Children of the Corn (1984)

children of the corn poster 1984 movie
7.0 Overall Score
Story: 7/10
Acting: 8/10
Visuals: 7/10

Nicely shot, decent acting, creepy score

Story falls apart at the end, some bad FX

Movie Info

Movie Name:  Children of the Corn

Studio:  New World Pictures

Genre(s):  Horror/B-Movie

Release Date(s):  March 9, 1984

MPAA Rating:  R

children of the corn isaac malachai courtney gains john franklin

Hey guys…want to kill some adults?

Vicky Baxter (Linda Hamilton) and Burt Stanton (Peter Horton) are travelling through the rural Nebraska countryside when tragedy strikes.  The two travel to the town of Gatlin for help but find the city abandoned except for strange packs of children that hide among the shadows.  Vicky and Burt do not know what really going on in Gatlin.  The children have risen up at the commands of a young preacher named Isaac Chroner (John Franklin) and his lackey Malachai Boardman (Courtney Gains) and killed all the adults over the age of nineteen.  Now, Vicky and Burt are the children’s target and getting out of Gatlin alive could be impossible…He Who Walks Behind the Rows must be fed!

children of the corn malachai outlander linda hamilton

OUTLANDER!!! We have your woman!!! …and quit calling me a Steven Tyler wannabe!!!

Directed by Fritz Kiersch, Children of the Corn adapts the 1977 short story “Children of the Corn” written by Stephen King and published in Penthouse (March 1977) which was reprinted in Night Shift in 1978.  The short story was previously adapted into the short film “Disciples of the Crow” in 1983 and also adapted in 2009 for the SyFy channel.  The movie was met with largely negative reviews but a big box office return and has gained a cult following over the  years.

Stephen King was already a legendary name in horror when I was young.  Carrie, The Shining, ’Salem’s Lot, and Cujo were already becoming the stuff of modern-day legend.  I remember seeing the poster for Children of the Corn (too young to see it) and being scared of the idea…when I finally did see Children of the Corn as a kid, the horror of the story stood out more than the goofy nature.

children of the corn linda hamilton

Who says the Midwest is boring?

The scares in Children of the Corn are rather genuine.  Creepy kids always are a good selling point in a horror film because killing kids is wrong…even if they want to kill you.  This plot idea provides a lot of scares in general, but the movie does get waylaid by the end with the demonic aspect of the story aka “He Who Walks Among the Rows”.  While it does fit in with some of the bigger Stephen King mythos, it feels rather random here, and if you aren’t expecting it, it isn’t as horrific as funny (having watched the movie from childhood, it doesn’t bother me as much).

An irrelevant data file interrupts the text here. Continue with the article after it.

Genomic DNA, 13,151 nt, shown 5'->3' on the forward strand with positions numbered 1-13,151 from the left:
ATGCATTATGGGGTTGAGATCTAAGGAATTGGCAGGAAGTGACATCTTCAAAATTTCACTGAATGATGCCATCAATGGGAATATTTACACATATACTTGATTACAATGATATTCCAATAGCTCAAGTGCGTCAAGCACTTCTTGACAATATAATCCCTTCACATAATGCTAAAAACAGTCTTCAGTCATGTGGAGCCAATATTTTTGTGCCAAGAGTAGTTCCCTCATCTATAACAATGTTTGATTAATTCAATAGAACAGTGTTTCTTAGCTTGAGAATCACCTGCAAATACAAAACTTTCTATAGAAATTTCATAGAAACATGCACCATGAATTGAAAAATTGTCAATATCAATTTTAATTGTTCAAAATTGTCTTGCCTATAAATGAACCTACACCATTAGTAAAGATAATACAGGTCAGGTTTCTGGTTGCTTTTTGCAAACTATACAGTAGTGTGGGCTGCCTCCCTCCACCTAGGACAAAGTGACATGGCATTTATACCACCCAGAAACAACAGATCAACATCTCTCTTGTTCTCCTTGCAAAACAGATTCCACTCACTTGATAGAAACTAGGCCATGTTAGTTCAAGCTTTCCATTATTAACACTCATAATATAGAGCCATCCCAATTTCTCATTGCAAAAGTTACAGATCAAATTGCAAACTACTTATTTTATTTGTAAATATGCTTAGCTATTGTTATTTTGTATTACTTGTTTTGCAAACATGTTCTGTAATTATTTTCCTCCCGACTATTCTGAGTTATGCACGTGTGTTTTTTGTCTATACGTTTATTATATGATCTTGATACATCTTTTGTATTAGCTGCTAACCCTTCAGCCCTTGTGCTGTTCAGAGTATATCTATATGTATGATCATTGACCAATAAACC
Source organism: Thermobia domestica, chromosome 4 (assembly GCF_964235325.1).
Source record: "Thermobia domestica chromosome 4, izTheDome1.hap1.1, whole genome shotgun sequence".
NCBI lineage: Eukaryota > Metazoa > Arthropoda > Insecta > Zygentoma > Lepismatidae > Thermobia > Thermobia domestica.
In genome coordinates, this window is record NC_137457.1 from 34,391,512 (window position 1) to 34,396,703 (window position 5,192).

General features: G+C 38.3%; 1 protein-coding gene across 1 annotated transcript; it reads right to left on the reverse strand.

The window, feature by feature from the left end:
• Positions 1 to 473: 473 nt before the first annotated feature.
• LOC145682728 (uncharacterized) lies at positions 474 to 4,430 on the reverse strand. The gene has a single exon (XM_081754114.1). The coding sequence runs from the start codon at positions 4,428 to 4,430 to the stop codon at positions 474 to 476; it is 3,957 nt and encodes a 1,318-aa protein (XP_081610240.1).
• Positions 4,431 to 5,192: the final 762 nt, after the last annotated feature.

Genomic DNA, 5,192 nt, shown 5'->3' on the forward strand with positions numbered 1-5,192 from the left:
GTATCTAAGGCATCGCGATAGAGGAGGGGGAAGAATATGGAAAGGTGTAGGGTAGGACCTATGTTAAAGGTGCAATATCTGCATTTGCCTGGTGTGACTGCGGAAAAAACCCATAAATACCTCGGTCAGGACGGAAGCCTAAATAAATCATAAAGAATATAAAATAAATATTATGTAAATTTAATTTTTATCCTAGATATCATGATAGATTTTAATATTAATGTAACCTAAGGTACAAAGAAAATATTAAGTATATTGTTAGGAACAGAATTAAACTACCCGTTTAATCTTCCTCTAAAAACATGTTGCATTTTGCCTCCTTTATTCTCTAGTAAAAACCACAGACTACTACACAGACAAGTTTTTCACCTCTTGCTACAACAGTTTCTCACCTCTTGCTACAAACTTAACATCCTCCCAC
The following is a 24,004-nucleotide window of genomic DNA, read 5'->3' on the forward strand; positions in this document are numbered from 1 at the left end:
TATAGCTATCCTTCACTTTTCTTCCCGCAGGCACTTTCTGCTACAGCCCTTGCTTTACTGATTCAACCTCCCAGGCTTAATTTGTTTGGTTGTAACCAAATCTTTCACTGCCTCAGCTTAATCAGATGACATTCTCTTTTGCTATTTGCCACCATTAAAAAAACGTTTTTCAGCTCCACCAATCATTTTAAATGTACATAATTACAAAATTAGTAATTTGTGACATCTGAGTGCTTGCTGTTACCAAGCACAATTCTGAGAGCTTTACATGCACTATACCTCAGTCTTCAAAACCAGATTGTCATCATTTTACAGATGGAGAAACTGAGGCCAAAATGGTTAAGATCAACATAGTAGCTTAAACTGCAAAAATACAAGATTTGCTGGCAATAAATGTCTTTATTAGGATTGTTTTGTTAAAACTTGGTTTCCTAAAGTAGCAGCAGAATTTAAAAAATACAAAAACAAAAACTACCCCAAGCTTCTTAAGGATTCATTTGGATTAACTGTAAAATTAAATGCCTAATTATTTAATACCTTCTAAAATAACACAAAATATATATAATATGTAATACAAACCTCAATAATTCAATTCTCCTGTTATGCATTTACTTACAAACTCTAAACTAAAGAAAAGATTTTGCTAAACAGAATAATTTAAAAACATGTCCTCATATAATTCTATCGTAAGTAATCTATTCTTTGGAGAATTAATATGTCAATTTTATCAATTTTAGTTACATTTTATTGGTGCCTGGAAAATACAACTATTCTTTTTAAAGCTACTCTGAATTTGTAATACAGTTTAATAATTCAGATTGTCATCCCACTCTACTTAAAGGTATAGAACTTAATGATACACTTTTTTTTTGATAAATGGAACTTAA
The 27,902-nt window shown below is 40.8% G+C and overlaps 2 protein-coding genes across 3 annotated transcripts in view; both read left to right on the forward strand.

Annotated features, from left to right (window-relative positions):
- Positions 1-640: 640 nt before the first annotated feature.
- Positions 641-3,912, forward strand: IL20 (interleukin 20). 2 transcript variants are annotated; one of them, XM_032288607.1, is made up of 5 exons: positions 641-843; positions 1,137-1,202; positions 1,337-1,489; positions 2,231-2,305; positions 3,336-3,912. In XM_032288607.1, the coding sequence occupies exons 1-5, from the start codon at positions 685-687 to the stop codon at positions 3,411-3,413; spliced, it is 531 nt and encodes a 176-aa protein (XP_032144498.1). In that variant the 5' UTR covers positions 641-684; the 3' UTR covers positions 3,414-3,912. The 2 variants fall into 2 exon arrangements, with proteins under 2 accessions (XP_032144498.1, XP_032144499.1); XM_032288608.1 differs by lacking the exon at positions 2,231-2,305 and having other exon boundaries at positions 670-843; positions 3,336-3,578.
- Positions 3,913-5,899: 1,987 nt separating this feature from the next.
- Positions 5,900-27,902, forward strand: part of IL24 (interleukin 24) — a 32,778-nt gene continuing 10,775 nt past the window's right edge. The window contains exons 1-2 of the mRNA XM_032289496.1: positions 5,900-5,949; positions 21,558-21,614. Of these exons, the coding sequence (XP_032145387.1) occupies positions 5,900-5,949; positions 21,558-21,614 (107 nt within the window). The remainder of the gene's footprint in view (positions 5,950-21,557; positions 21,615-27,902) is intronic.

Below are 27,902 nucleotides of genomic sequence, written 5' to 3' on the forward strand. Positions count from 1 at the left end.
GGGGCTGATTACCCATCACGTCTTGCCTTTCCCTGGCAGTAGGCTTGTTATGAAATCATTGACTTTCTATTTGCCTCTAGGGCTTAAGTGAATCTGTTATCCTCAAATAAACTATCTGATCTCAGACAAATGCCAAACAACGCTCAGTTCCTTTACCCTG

The cast is young but solid.  Linda Hamilton is a better actress than most of the actresses that this type of horror movie recruits and had barely done anything at this point.  Her boyfriend was played by Peter Horton who had appeared in a number of TV shows and went on to thirtysomething fame.  Western character actor R.G. Armstrong gets the “don’t go to town” paranoid old man role that populated horror movies at the time.  It is the combination of John Franklin as the creepy Isaac and Courtney Gains as the evil Malachai that make the movie.  The other primary children played by Robby Kiger and Anne Marie McEvoy do struggle with the roles and it is unfortunate that they couldn’t have been a bit stronger child actors.

children of the corn demon isaac john franklin

Isaac’s been on a bit of a bender… “He wants you too, Malachai!!!”

The movie does well when it is building the horror on the brutality of the children.  The sacrifices and scenes like Malachai cutting open the cheek of Linda Hamilton to torture her are graphic and creepy.  The later moments in the film where He Who Walks Behind the Rows is burrowing and going after people is less effective, but if you are a kid growing up surrounded by cornfields, it still can work.

Children of the Corn is a tough movie to rate.  I find it rather effective in many points, but I definitely see the weaknesses of the plot, acting, and visuals.  It was ingrained in me by the time I could judge the film efficiently and rates a bit higher than it probably should.  I still like to hear “He wants you too, Malachai!”…and try to rewatch the movie every couple years.  Children of the Corn was followed by Children of the Corn II:  The Final Sacrifice in 1992.

Related Links:

Children of the Corn II:  The Final Sacrifice (1992)

Children of the Corn III:  Urban Harvest (1995)

Children of the Corn IV:  The Gathering (1996)

Children of the Corn V:  Fields of Terror (1998)

Children of the Corn 666:  Isaac’s Return (1999)

Author: JPRoscoe View all posts by
Follow me on Twitter/Instagram/Letterboxd @JPRoscoe76! Loves all things pop-culture especially if it has a bit of a counter-culture twist. Plays video games (basically from the start when a neighbor brought home an Atari 2600), comic loving (for almost 30 years), and a true critic of movies. Enjoys the art house but also isn't afraid to let in one or two popular movies at the same time.

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